Saturday, May 23, 2009

Die menschliche Weltunbegriffe

The breach ( }∅{ ) evokes the destiny of the person–a chaosmic evocation–without ever saying definitively what that means. It speaks asymptotically to infinitions. The syncopation of infinitions, empirically attestable, finds its way through the breach. Rhythmosophy is the style of inquiry that prepares to both listen for and respond to asymptotic destinies. Rhythmosophy is one of the disciplines which illuminates only insofar as the person is integral to its guiding organon.

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posted by Fido the Yak at 2:38 AM.


Anonymous a said...

the german is wrong. what do you want to say?

May 23, 2009 8:36 AM  
Blogger Fido the Yak said...

I think I meant "Einige menschlichen Weltunbegriffe" but would rather "Ein menschlicher Weltunbegriff." I mean "a human world(un)concept" Will amend and correct as needed. Thank you for pointing it out and offering to help. Maybe I mean "Viele menschlichen Weltunbegriffe." Or just "Die menschlichen Weltunbegriffe."

May 23, 2009 11:02 AM  
Anonymous a said...

yes. you're welcome. it's intricated. It wasn't clear to me in which casus your headline was operating in. But if you're simple meaning the nominative of course: "Einige menschlichE Weltunbegriffe" is possible too. Similarly, it would be "Viele menschlichE Weltunbegriffe". Do you know Hans Blumenberg's "Theorie der Unbegrifflichkeit"?
re your Grassi reading, Grassi is more elaborate on Terpsichore in another book: Vorrang des Wortes.

May 23, 2009 1:20 PM  
Blogger Fido the Yak said...

No, I wasn't aware of Blumenberg's "Theorie der Unbegrifflichkeit." (I was just playing around too late at night.) Sounds intriguing.

Definitely I want to check out more Grassi. Thanks for the pointer.

May 23, 2009 2:09 PM  
Blogger Antonia said...

yes the Blumenberg one is intriguing indeed. shame it only is a fragment. it's kind of continuing his "paradigms on metaphorology".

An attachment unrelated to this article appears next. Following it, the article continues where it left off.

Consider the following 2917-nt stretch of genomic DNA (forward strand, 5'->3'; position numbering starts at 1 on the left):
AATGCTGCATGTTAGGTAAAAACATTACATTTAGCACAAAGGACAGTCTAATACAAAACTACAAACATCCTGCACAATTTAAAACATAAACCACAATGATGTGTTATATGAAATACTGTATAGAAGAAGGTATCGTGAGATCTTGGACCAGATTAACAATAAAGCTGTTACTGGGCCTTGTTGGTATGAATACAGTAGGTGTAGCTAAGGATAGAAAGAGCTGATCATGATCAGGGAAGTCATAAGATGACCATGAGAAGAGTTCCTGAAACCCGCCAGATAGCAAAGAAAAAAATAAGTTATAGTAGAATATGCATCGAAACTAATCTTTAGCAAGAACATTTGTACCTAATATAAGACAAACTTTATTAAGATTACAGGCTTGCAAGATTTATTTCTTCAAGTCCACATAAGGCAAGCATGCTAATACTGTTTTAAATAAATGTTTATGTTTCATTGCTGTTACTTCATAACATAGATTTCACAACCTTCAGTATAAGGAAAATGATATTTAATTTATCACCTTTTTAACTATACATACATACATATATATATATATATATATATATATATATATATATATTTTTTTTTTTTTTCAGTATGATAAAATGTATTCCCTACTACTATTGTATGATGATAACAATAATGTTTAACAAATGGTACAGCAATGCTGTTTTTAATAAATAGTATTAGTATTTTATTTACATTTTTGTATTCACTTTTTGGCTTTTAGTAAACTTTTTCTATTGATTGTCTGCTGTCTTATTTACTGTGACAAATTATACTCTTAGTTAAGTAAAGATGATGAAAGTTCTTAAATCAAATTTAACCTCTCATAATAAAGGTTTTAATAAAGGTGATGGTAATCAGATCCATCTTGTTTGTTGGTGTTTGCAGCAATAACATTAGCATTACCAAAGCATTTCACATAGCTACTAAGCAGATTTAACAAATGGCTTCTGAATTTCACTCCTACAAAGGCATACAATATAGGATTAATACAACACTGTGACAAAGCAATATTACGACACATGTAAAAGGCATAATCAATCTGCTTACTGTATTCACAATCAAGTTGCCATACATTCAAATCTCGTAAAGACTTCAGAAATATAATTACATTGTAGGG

grassi is enjoyable but the problem, i find, is that he all the time is so scattered. like with terpsichore, in 'primordial metaphor' she gets ditched while in 'vorrang des wortes' you get all the details. so one has to read all his stuff to get the picture but that's nice, it's like seeing and thinking a mosaic. you're the only person on the internet i have ever seen reading grassi.

May 26, 2009 8:39 AM  
Blogger Fido the Yak said...

I stumbled upon Grassi's Primordial Metaphor in a bookstore (Powell's). Actually I like to spend hours and hours pouring over books before I decide which ones to buy, so there's some method to my stumbling upon books. I've added the English translations, Rhetoric as Philosophy and Renaissance Humanism to my wishlist, and then I'll do some interlibrary loans for further reading.

Did Grassi write primary texts in German as well as Italian? Of course I'm going to look at "Vorrang des Wortes" though as you can imagine my German is so broken down by now fat lot of good it'll do me. (But I'm soo curious, so inspired by this topic. I have to look.)

For I while I searched blogs for other people talking about Grassi. Crickets. Happy to hear from you, Antonia.

I should reread Metaphor sometime because I think I was too dismissive of the abyssal back in 2006, or anyway I'd like to think it again. I'm going to read Corradi-Fiumara on metaphor first, though. Just felt like announcing that.

May 26, 2009 10:46 AM  
Anonymous antonia said...

yeah Rhetoric as Philosophy i have too and i assume well his books are all variation on the metaphor theme and some emphasise one aspect more than the other so that one book may have gaps like the terpsichore one which are made good in some other book only you don't know always in which other book he writes about it. sometimes there are references but not always. The one on "Folly & Insanity" is quite charming.

It could very well be that "Renaissance Humanism" is a translation of "Vorrang des Wortes" and if so it should be very good for it was written as an introductory book for students and is quite concise. but i am not sure about that.

I know he wrote a lot of books in German, i think more than in Italian.

actually i find his treatment of the abyssal not awfully convincing myself either, but it deserves a closer look, i agree. i do love his resurrection of philosophical pistis in "Primordial Metaphor" and what he does with aristotle.

Haven't read Corradi-Fiumara, but will add to the lists. there are too many books...and almost all are interesting. i'm reading jaspers these days.

May 26, 2009 1:24 PM  

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